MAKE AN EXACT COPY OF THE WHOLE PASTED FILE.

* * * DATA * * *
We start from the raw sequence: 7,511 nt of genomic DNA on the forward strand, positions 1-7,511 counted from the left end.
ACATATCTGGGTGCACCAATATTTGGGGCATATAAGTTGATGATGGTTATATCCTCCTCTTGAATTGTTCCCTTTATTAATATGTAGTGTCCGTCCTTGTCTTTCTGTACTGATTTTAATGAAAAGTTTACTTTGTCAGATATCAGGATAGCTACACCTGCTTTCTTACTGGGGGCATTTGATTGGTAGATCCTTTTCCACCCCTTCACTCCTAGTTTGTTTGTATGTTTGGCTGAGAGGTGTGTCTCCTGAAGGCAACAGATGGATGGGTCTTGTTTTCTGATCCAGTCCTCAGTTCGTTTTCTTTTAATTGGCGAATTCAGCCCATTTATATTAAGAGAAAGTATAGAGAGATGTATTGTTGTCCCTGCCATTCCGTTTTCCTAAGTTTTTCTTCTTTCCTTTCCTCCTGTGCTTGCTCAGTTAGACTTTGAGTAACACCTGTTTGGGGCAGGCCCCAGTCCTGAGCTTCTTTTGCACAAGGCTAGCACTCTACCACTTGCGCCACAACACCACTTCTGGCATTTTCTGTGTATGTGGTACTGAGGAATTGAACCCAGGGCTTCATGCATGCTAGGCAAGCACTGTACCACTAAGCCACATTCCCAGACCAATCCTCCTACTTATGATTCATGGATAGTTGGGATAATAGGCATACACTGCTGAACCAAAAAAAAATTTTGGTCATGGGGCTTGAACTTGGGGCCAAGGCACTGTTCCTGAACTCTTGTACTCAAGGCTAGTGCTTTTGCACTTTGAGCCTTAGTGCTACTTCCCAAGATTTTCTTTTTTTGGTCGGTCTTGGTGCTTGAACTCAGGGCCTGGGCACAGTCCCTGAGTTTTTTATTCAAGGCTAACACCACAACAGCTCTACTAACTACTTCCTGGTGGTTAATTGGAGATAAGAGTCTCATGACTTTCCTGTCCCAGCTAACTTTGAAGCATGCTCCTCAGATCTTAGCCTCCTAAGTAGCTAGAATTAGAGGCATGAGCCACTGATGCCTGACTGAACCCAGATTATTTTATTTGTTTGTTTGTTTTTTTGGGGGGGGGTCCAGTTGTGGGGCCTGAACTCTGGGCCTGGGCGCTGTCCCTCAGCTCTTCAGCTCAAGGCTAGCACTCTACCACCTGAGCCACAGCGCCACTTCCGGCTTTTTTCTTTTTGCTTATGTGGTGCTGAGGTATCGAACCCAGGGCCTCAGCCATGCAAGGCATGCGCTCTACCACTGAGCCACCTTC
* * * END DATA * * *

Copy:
We start from the raw sequence: 7,511 nt of genomic DNA on the forward strand, positions 1-7,511 counted from the left end.
ACATATCTGGGTGCACCAATATTTGGGGCATATAAGTTGATGATGGTTATATCCTCCTCTTGAATTGTTCCCTTTATTAATATGTAGTGTCCGTCCTTGTCTTTCTGTACTGATTTTAATGAAAAGTTTACTTTGTCAGATATCAGGATAGCTACACCTGCTTTCTTACTGGGGGCATTTGATTGGTAGATCCTTTTCCACCCCTTCACTCCTAGTTTGTTTGTATGTTTGGCTGAGAGGTGTGTCTCCTGAAGGCAACAGATGGATGGGTCTTGTTTTCTGATCCAGTCCTCAGTTCGTTTTCTTTTAATTGGCGAATTCAGCCCATTTATATTAAGAGAAAGTATAGAGAGATGTATTGTTGTCCCTGCCATTCCGTTTTCCTAAGTTTTTCTTCTTTCCTTTCCTCCTGTGCTTGCTCAGTTAGACTTTGAGTAACACCTGTTTGGGGCAGGCCCCAGTCCTGAGCTTCTTTTGCACAAGGCTAGCACTCTACCACTTGCGCCACAACACCACTTCTGGCATTTTCTGTGTATGTGGTACTGAGGAATTGAACCCAGGGCTTCATGCATGCTAGGCAAGCACTGTACCACTAAGCCACATTCCCAGACCAATCCTCCTACTTATGATTCATGGATAGTTGGGATAATAGGCATACACTGCTGAACCAAAAAAAAATTTTGGTCATGGGGCTTGAACTTGGGGCCAAGGCACTGTTCCTGAACTCTTGTACTCAAGGCTAGTGCTTTTGCACTTTGAGCCTTAGTGCTACTTCCCAAGATTTTCTTTTTTTGGTCGGTCTTGGTGCTTGAACTCAGGGCCTGGGCACAGTCCCTGAGTTTTTTATTCAAGGCTAACACCACAACAGCTCTACTAACTACTTCCTGGTGGTTAATTGGAGATAAGAGTCTCATGACTTTCCTGTCCCAGCTAACTTTGAAGCATGCTCCTCAGATCTTAGCCTCCTAAGTAGCTAGAATTAGAGGCATGAGCCACTGATGCCTGACTGAACCCAGATTATTTTATTTGTTTGTTTGTTTTTTTGGGGGGGGGTCCAGTTGTGGGGCCTGAACTCTGGGCCTGGGCGCTGTCCCTCAGCTCTTCAGCTCAAGGCTAGCACTCTACCACCTGAGCCACAGCGCCACTTCCGGCTTTTTTCTTTTTGCTTATGTGGTGCTGAGGTATCGAACCCAGGGCCTCAGCCATGCAAGGCATGCGCTCTACCACTGAGCCACCTTC